Economics at your fingertips  

The Applicability of Micro Finance to Higher Risk Business Ventures: An Experimental Study

Jeremy Clark and John Spraggon ()

Working Papers in Economics from University of Canterbury, Department of Economics and Finance

Abstract: This paper reports the results of a micro finance lab experiment that seeks first to replicate the difference in loan repayment rates between groups composed of high vs. low risk borrowers, and then to test a mechanism we propose to make micro finance work better for high risk borrowers. The mechanism involves revenue sharing among members of a borrowing group, above and beyond usual repayment bailouts that successful members can choose to make on behalf of unsuccessful members. Revenue sharing makes repayment of the total group loan optimal under more business outcome states, and thus increases the expected benefit of repaying the current loan to qualify for future ones. We compare loan repayment rates between high and low risk borrowing groups, with and without the option of entering into binding ex ante agreements to revenue share. For high risk borrowers, we further test the effect of allowing them to renege on revenue sharing agreements once individual business outcomes are known. We are able to capture the result that loan repayment rates are lower for higher risk borrowers than for lower risk borrowers. We also find that introducing the option of binding revenue sharing agreements modestly but significantly increases loan repayment rates. Most of this gain is lost, however, when successful individuals can renege on commitments to revenue share after learning individual business outcomes.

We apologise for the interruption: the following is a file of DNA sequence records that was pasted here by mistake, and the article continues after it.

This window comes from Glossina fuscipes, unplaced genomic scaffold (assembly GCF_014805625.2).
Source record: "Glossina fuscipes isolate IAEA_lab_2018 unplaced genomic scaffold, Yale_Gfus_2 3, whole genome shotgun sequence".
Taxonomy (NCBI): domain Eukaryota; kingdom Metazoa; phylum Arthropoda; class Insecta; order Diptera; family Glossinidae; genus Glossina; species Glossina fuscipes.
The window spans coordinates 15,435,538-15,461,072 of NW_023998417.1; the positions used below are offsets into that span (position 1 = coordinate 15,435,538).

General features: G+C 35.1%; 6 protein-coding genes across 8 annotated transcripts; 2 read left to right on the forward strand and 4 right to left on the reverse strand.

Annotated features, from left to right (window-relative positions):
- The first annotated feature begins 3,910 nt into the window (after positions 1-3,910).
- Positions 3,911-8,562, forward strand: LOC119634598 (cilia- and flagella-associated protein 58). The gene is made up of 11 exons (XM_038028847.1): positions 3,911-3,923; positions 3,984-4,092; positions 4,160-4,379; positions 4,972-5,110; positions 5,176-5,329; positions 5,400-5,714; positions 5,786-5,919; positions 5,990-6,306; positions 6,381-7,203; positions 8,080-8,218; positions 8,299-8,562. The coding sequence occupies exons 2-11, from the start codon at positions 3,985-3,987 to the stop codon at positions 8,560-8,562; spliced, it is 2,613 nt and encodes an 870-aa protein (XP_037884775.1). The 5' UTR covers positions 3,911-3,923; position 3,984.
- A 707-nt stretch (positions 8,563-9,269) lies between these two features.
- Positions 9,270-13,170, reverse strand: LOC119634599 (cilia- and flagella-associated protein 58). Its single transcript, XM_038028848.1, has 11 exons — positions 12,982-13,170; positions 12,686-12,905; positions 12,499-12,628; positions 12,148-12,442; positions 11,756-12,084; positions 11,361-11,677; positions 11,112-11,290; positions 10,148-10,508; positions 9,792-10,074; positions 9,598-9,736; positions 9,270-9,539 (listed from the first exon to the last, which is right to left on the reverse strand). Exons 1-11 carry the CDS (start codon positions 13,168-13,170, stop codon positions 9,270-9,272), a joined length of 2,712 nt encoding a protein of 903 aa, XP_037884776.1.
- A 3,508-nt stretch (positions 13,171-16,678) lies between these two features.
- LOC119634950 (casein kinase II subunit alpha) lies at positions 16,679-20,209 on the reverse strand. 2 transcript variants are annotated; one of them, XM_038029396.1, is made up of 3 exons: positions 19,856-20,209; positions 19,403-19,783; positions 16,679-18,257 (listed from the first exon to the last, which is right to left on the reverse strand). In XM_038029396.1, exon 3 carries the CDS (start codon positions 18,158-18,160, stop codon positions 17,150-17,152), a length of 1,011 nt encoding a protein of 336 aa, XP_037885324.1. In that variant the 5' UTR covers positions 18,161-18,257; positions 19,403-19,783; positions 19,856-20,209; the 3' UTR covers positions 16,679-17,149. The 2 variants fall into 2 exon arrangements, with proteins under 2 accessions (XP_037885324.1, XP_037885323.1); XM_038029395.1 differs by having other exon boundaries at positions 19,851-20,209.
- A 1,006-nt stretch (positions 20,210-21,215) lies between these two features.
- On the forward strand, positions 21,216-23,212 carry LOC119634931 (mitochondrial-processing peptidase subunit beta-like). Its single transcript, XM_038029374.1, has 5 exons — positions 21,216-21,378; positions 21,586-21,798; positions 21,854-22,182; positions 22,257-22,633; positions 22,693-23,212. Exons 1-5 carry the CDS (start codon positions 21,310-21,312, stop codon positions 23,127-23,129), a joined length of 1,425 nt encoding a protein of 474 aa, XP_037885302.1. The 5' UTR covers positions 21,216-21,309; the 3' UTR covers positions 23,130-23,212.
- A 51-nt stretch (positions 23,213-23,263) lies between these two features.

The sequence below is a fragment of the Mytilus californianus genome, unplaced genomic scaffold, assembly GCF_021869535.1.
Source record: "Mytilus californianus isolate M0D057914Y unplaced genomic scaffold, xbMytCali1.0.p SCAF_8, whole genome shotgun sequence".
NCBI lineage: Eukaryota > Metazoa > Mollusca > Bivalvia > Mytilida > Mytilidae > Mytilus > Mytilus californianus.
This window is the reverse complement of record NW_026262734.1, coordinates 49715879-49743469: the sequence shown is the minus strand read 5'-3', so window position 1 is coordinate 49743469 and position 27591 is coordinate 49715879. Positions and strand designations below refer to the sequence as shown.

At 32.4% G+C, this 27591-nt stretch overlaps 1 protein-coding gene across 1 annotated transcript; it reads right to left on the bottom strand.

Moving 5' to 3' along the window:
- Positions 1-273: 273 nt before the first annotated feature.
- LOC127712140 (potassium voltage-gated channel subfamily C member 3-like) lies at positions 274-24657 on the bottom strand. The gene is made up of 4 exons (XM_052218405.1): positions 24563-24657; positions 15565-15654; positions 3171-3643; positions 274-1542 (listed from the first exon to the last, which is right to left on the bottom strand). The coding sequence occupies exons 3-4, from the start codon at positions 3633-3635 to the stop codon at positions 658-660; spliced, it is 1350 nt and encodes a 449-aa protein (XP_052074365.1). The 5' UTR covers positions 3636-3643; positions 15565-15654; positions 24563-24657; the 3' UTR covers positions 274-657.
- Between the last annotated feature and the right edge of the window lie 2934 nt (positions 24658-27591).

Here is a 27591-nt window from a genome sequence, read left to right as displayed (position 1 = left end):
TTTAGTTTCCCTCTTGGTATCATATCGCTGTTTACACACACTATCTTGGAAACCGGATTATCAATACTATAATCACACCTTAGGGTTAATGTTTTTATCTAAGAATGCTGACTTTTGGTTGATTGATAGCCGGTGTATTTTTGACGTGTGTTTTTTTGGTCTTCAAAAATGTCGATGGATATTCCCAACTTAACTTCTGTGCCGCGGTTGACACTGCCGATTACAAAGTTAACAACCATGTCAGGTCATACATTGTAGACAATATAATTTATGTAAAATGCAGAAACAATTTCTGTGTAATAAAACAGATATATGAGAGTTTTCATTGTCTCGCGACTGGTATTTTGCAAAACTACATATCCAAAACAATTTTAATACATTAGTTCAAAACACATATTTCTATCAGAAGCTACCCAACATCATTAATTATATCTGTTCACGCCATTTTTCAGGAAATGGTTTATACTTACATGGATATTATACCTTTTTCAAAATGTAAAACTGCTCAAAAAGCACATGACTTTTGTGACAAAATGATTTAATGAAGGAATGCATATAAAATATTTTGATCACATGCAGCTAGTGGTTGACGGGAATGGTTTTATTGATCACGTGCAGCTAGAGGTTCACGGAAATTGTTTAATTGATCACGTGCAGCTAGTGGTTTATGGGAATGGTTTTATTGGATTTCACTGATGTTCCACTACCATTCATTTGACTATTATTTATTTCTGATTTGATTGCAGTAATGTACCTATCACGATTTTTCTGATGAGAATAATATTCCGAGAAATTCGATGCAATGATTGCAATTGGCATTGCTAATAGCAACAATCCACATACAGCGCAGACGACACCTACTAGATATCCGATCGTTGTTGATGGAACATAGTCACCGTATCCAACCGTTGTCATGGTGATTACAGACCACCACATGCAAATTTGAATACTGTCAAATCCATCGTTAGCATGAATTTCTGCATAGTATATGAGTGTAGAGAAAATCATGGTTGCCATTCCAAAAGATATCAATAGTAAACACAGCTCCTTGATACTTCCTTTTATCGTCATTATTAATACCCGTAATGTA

Keywords: Micro finance; Revenue sharing; Profit sharing; Risk (search for similar items in EconPapers)
JEL-codes: G21 O16 O17 O43 (search for similar items in EconPapers)
Pages: 43 pages
Date: 2017-12-01
New Economics Papers: this item is included in nep-cfn, nep-exp and nep-mfd
References: View references in EconPapers View complete reference list from CitEc

Downloads: (external link) (application/pdf)

Related works:
This item may be available elsewhere in EconPapers: Search for items with the same title.

Export reference: BibTeX RIS (EndNote, ProCite, RefMan) HTML/Text

Persistent link:

Access Statistics for this paper

More papers in Working Papers in Economics from University of Canterbury, Department of Economics and Finance Private Bag 4800, Christchurch, New Zealand. Contact information at EDIRC.
Bibliographic data for series maintained by Albert Yee ().

Page updated 2024-07-05
Handle: RePEc:cbt:econwp:17/20